Meet Dave, who has recently joined the Geovation tech team as our Full Stack Developer! We’re delighted to have him onboard; his wealth of knowledge and experience has been a true asset to the team already. He’s shared with us a sneak peek into what exciting things they’ve been up to in the tech team below.
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Sharing our knowledge with start-ups on how to make the most of Geospatial data is a key part of our role as the Tech Team at Geovation. We frequently find ourselves sharing the same code samples or tutorials to act as a guide on how to approach a problem. But these often feel isolated from the real world.
Code samples rarely translate into solving actual problems that a start-up may face. They also don’t always relate to the technology that a start-up would choose, if following an industry standard approach. So, we asked ourselves ‘how can we make these things relatable and useful to our members in the Geovation community?’ To which our best answer was to create our own fictional start-up, with its own product offering!
A fictional start-up
Wanting a theme to link our examples and give start-ups some context, we considered the examples as something that a genuine start-up would do. Where the integration of a technology or dataset would directly enhance their product.
That allowed us to immediately adopt the following principles:
- Choose technologies and tools wisely. It’s not worth being saddled with legacy technology when starting out. At the same time, we don’t want to try new tech for the sake of it. Small businesses need to weigh up implementing the latest technology with ensuring that they are adopting ‘tried and tested’ solutions. It’s also important to adopt technologies that are reasonably popular so that people can be found to maintain and develop with them.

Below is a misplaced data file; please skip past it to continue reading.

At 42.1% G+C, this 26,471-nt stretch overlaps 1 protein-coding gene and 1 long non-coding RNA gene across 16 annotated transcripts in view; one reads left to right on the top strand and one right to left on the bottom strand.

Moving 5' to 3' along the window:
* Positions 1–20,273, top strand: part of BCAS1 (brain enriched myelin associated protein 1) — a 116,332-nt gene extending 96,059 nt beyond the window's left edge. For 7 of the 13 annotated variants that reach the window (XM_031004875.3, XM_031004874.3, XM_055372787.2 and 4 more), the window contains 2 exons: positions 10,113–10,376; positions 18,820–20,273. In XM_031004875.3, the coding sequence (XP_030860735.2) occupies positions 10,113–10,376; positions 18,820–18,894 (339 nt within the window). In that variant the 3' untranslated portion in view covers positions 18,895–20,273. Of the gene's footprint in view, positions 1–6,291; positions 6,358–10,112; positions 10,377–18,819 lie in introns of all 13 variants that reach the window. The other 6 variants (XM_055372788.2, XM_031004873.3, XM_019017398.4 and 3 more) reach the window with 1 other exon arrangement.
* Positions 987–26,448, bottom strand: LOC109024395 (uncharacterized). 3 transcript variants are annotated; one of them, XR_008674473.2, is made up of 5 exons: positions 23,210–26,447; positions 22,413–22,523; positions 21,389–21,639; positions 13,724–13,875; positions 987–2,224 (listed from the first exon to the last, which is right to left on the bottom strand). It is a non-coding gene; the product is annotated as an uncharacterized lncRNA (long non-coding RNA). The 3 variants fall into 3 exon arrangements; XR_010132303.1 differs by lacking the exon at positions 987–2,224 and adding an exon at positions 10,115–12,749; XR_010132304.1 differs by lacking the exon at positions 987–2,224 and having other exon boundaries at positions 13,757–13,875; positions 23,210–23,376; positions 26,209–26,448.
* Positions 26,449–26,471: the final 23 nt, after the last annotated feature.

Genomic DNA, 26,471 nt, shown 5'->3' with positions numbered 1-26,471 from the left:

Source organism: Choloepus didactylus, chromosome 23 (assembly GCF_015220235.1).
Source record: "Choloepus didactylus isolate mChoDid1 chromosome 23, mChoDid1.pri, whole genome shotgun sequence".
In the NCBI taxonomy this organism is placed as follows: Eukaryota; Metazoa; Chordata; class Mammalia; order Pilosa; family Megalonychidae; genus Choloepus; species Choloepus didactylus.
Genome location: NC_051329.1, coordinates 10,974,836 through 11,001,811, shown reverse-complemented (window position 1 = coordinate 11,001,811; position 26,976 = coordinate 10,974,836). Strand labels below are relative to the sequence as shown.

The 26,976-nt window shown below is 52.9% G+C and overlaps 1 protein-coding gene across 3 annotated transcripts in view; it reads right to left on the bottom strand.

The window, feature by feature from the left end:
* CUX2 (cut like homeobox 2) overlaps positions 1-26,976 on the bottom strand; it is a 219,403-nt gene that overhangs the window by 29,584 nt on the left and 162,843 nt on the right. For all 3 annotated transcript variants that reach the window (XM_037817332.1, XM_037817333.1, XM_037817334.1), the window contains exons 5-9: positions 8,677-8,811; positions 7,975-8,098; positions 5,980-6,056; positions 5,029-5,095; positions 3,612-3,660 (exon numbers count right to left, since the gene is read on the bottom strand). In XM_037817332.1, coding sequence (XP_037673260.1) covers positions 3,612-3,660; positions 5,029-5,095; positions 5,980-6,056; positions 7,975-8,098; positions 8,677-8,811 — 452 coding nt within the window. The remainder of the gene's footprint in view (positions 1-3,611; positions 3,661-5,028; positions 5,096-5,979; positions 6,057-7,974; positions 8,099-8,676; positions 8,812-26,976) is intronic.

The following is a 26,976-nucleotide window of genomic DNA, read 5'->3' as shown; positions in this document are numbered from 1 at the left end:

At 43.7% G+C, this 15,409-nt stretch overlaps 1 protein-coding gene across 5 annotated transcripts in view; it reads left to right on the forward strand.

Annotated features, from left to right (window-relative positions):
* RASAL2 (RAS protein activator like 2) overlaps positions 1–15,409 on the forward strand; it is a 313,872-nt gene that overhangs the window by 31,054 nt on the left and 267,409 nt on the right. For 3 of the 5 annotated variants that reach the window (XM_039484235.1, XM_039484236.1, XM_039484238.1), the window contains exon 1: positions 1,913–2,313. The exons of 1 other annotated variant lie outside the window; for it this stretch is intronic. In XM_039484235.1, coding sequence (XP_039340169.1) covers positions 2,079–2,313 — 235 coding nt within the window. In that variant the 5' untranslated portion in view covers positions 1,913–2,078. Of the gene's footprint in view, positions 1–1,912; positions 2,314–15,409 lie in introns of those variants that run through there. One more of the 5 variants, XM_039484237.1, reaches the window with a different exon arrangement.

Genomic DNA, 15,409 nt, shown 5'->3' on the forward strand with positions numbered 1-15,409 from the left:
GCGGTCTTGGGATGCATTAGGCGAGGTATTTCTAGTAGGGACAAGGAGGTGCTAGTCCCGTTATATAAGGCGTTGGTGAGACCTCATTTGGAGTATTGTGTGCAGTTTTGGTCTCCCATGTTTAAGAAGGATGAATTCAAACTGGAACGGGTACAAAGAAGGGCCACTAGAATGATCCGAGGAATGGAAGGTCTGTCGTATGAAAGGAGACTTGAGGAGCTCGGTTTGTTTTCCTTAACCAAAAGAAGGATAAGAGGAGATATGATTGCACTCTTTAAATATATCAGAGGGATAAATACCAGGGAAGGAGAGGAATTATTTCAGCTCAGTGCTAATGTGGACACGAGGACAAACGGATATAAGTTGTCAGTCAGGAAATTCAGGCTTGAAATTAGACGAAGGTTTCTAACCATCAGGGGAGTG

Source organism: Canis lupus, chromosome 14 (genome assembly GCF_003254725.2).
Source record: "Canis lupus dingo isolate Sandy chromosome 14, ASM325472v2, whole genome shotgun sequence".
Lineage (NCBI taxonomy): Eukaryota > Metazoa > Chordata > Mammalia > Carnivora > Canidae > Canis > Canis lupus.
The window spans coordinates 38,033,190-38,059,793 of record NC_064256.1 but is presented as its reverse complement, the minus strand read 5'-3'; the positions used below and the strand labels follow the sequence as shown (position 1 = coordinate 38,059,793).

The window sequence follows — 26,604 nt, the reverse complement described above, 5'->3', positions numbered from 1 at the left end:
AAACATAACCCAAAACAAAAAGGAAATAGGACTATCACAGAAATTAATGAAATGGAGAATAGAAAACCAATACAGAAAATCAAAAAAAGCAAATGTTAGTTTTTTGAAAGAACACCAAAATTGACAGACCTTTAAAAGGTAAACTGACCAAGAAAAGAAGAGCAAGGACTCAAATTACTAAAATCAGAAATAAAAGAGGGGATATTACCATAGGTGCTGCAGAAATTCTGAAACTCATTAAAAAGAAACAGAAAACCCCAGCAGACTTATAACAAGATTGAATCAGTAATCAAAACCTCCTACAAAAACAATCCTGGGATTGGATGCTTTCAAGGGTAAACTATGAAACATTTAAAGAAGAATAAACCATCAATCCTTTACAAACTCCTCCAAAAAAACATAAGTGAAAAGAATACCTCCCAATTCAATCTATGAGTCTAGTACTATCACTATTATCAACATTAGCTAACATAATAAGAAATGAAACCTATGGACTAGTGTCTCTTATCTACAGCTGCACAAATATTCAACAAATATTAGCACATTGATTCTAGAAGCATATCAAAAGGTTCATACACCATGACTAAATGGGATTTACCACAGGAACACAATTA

- Avoid cutting corners. Tutorials will often skip inconvenient problems. If an API requires you to not reveal your API key within the web browser, then we can’t write a tutorial that does this while saying ‘make sure you don’t do this in a real app’. What we create should be possible to use in a production app.
- Demonstrate best practice. It’s not good enough to just provide something that works but doesn’t have any longevity. We can’t promise that our examples will be free from bugs, or mistakes. Yet, we’re also not just creating throwaway code that simply demonstrates an idea.
Our fictional start-up was born. Introducing our full-stack example mapping application that we’re developing, UseMap. UseMap will demonstrate the elements that go into creating a software application on the web, on mobile devices, and as a desktop application. With features to provide insight into buildings and building usage across different geographies in Britain (statistical, governmental, social, and economic). Like many start-ups, we’ll be looking at creating a proof of concept that provides enough features to feedback and validate the initial idea.
Realistically and unfortunately, this will never be exactly like a start-up. As the end-user of the product is the Geovation community, rather than imaginary users. Despite this, by following the principles we’ve adopted we hope to be able to demonstrate a lot of key features.
- A Flutter app. Still a relatively new technology, Flutter has recently surpassed React Native as the most commonly adopted cross platform mobile app technology.
- A PWA (progressive web app) using ReactJS. This is still one of the most widely adopted frameworks that provides one of the quickest routes to publishing your application on the web, using component libraries such as Material UI.
- Backend services using Flask and Python. Within the Geospatial community we still see a large number of people using Python. Flask is a lightweight framework for creating backend microservices using Python.
- Cloud computing hosting and services. AWS leads in the cloud market but this market-share is gradually reducing. We will continue looking across cloud providers.
- A mix of self-hosted and commercial map services. In many cases, start-ups will need the quickest solution available. This may mean implementing API and tile services from commercial cloud providers. In other situations, it can save on costs to self-host solutions based on openly licensed data. We will showcase both options. We want to try and use No-code solutions where we can.
What do you need?
More useful than any of this speculation will be hearing from our own community. Are you thinking about using Flutter and want more information about it? Is there an API or dataset that you think you may want to use but aren’t sure about doing so? We’d love to cover areas that are most useful to our members, and to get feedback from you.
As ever, please get in touch with Myself (Dave) or Lewis on Slack to arrange a tech clinic, if you have any queries or want a chat!
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